Browse this section for short profiles of some of the thousands of Jewish women found throughout jwa.org. We will be adding new profiles to this section regularly and welcome your suggestions for women to add.
A dedicated lawyer who fought sexism and anti-Semitism, Regine Freund Cohane also had the unique distinction of being half of the first married couple to try a case before the US Supreme Court.
Selma Jeanne Cohen transformed the field of dance by giving critics and historians the language to discuss the nuances of performance and choreography.
Flossie Cohen pushed the boundaries of pediatric medicine throughout her career, from providing bone marrow transplants to creating a pediatric AIDS center.
Elaine Lustig Cohen was at the forefront of graphic design and marketing with her modernist combinations of typography and photomontage.
Defying biblical prohibitions against graven images, Katherine M. Cohen created sculptures that explored Jewish themes and earned respect in both American and European circles.
Through her moving 1918 autobiography, Out of the Shadow, Rose Gollup Cohen offered a vivid account of her life as an immigrant Jewish woman in the sweatshops of New York.
Incorporating biblical themes and Sephardic music into her dances, Yardena Cohen helped create a uniquely Israeli artistic culture.
Despite beginning her career late in life, Elisheva Benjamin Cohen became indispensable to the newly created Israel Museum as Chief Curator for the Arts.
One of the first women scholars in the new field of Jewish studies, Naomi W. Cohen earned a reputation as one of the foremost historians of American Jewry.
Figure skater Alexandra “Sasha” Cohen won a silver medal at the 2006 Olympics and popularized the difficult I-spin, which many now call the “Sasha spin” in her honor.
Tamara Cohen’s work with the Jewish Women’s Archive and Ma’yan: the Jewish Women’s Project helped popularize lesser-known heroines of Jewish history and new feminist rituals such as making Miriam’s Cup part of the Passover Seder.
Audrey Cohen founded both a college and an organization to create paraprofessional jobs based on her belief that learning is a lifelong activity and that students learn best when they can apply their knowledge in the world.
Helen Louise Cohen made modern and classic plays more accessible to high school students around the country through her widely used anthologies.
A lifelong lover of tennis, Natalie Cohen made her mark on the sport as both an athlete and a trusted referee.
Called a midwife and a “doctoress,” as she fought for the respect of her colleagues, Elizabeth D. A. Cohen became the first woman doctor recognized by the state of Louisiana and battled to save patients from two epidemics of yellow fever.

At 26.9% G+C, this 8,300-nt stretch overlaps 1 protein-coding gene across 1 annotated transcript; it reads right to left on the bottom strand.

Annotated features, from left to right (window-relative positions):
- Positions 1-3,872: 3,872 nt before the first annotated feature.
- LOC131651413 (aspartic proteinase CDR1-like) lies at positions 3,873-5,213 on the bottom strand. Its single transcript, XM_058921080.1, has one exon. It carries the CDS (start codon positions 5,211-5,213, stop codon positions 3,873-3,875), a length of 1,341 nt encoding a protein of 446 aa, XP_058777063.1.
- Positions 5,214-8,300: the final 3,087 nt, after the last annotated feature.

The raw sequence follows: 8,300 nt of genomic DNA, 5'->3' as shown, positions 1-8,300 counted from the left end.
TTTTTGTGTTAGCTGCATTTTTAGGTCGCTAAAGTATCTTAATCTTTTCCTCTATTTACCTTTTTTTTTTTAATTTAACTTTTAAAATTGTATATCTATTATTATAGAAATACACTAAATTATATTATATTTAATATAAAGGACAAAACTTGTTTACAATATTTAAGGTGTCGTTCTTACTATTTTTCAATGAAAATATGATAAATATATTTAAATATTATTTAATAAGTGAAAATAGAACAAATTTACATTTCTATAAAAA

In children’s books like Molly’s Pilgrim, Barbara Cohen confronted taboo subjects of assimilation, racism, and cancer with both sensitivity and remarkable honesty.
Jessie Cohen served as editor of the Jewish Review and Observer for most of her life, maintaining an important resource for Jews in the city of Cleveland.
A lifelong Zionist, Rosalie Cohen worked to promote Jewish culture and education both on a national level and locally in New Orleans.
Called “the general of a fighting army” by jailed dissident Natan Sharansky, Pamela Cohen rescued countless refuseniks from Soviet Russia with her grassroots efforts.
Nina Morais Cohen organized the Jewish women’s community of Minneapolis as a force for women’s suffrage, community service, and scholarship.
Dianne Cohler-Esses broke new ground as not only the first woman from the Syrian-Jewish community to become a rabbi, but also the first non-Orthodox rabbi from that community.
Fannia M. Cohn led one of the largest trade unions in the US, but clashed with male leadership for years over her belief in the importance of creating independent institutions to educate workers.
Felice Cohn was one of Nevada’s first women lawyers and the fourth woman permitted to argue before the US Supreme Court.
Linda Cohn broke barriers in 1981 when she became one of the first female sportscasters in America.
Biochemist Mildred Cohn used new technology to measure organic reactions in living cells.
How to cite this page
Jewish Women's Archive. "Profiles." (Viewed on April 23, 2017) <https://jwa.org/people/toc/C>.